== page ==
Advocacy in Mental Health
Independent Mental Health Advocates support people with mental health problems and their families to exercise their basic human rights, and to assist public services in avoiding breaches of human rights.
This course looks at what our basic human rights are and how advocates can assist people with mental health problems and their families to take control of the decisions that affect their care. Any person who, without reasonable cause, obstructs the rights of people to see an Independent Mental Health Advocate (IMHA), or obstructs an advocate in their duties is guilty of an offence.
This course covers everything service users, their families, and professionals need to know about advocacy, demonstrates how staff and volunteers can support people to have a ‘voice’ and lets you know how to access advocacy services in your local area.
By the end of this course, you will:
- Understand the values and principles underpinning the Human Rights Act, Mental Health Act and Mental Capacity Act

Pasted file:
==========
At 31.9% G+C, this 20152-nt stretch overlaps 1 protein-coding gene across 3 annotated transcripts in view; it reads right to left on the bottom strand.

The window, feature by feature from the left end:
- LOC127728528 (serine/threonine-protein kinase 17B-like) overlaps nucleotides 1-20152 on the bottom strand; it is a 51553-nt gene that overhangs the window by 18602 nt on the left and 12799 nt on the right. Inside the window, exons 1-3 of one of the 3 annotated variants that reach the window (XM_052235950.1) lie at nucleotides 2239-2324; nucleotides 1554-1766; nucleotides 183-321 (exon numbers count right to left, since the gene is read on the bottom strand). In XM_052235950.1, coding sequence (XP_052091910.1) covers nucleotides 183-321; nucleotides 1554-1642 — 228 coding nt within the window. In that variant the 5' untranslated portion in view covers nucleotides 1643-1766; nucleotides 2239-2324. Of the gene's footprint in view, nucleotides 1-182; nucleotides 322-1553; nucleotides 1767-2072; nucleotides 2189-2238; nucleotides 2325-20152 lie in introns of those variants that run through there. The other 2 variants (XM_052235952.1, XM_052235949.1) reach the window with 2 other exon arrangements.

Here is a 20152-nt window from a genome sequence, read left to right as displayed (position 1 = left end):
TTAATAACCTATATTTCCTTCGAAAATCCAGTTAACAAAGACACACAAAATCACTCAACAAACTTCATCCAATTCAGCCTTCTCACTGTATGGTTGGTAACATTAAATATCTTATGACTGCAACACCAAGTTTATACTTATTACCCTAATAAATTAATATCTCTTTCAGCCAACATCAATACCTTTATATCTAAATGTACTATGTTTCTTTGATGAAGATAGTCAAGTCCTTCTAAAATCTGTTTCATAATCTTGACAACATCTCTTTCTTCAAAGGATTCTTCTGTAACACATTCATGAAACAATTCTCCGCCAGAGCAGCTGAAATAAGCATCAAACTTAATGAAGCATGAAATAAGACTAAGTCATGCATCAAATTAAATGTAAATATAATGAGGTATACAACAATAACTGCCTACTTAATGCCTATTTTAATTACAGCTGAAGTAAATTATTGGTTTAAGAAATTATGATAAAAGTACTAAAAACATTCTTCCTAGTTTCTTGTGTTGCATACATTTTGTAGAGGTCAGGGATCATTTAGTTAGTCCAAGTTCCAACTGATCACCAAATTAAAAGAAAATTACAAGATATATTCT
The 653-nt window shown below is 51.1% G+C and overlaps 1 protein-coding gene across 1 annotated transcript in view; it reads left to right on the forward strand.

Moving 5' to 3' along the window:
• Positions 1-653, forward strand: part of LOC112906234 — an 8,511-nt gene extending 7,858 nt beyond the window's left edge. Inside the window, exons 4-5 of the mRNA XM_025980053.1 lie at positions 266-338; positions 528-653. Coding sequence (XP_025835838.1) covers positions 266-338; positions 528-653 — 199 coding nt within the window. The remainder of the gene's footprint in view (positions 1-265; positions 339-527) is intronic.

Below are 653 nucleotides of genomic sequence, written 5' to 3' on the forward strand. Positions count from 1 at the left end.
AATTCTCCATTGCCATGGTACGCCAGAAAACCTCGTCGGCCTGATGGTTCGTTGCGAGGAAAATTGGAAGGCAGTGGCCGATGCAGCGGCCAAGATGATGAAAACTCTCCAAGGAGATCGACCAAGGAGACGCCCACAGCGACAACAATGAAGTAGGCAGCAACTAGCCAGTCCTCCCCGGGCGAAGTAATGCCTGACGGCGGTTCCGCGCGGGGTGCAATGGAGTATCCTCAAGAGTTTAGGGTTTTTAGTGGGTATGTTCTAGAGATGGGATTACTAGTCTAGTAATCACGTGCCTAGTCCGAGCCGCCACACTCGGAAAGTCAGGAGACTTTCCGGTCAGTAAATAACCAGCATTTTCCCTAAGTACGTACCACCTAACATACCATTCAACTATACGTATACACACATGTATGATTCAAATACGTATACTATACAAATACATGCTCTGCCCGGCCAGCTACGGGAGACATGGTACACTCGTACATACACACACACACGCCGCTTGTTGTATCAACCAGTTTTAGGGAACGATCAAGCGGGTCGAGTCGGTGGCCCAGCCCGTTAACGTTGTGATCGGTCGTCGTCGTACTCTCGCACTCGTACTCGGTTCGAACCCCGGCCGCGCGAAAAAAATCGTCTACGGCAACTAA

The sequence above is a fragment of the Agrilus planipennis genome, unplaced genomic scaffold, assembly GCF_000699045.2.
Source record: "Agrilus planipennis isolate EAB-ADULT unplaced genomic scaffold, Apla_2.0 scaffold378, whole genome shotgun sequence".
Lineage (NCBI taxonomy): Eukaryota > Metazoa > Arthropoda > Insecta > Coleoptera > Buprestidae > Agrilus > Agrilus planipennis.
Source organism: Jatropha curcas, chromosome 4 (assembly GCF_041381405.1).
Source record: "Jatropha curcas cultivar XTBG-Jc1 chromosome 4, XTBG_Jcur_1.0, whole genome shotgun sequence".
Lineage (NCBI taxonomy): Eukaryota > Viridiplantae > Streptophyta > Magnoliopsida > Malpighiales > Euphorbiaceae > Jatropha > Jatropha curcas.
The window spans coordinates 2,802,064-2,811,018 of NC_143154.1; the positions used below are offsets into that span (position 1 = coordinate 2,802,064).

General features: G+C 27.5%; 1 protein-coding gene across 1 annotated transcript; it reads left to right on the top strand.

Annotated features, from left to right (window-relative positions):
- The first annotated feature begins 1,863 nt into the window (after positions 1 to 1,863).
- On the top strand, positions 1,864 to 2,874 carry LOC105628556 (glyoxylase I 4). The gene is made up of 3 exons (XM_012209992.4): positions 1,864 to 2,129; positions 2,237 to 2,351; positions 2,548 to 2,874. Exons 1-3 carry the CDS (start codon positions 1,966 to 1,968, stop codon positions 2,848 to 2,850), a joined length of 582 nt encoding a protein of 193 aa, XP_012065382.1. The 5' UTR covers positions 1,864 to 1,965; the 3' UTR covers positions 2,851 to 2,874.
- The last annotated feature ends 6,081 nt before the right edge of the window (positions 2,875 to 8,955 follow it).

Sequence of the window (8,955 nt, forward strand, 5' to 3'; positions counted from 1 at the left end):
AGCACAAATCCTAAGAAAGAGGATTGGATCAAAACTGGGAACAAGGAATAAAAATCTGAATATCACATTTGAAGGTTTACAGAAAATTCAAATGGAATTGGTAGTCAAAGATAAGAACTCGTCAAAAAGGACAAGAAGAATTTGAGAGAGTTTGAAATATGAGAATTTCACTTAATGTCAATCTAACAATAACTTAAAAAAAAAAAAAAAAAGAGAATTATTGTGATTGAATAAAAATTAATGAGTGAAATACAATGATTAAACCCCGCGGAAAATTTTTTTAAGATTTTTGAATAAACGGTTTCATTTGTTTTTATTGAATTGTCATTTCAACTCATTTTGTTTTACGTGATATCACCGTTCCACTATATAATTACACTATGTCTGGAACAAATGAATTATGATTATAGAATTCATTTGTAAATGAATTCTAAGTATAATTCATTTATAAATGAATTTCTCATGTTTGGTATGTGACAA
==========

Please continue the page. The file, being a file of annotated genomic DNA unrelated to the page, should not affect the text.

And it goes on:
- Consider the roles and responsibilities of professionals, carers, families and service users themselves in relation to this legislation
- Understand the ethos and principles of advocacy, and the varied roles and responsibilities of mental health advocates
- Have an awareness of circumstances where advocates must be involved and where they may be involved to protect service users’ rights
- Consider how advocates may help in situations where people face losing or have lost their liberty
- Be aware of advocacy services and how they may be accessed across all Trust services.
Lead tutors: Lynn Agnew and Robin Jamil, from Mind in Salford
“The knowledgeable tutors. I enjoyed how my questions were answered with examples.”
Date, Times and Venue
31 July 2019 - 10am to 4pm
Room 3, The Curve, Greater Manchester Mental Health NHS Foundation Trust, Bury New Road, Prestwich, Manchester M25 3BL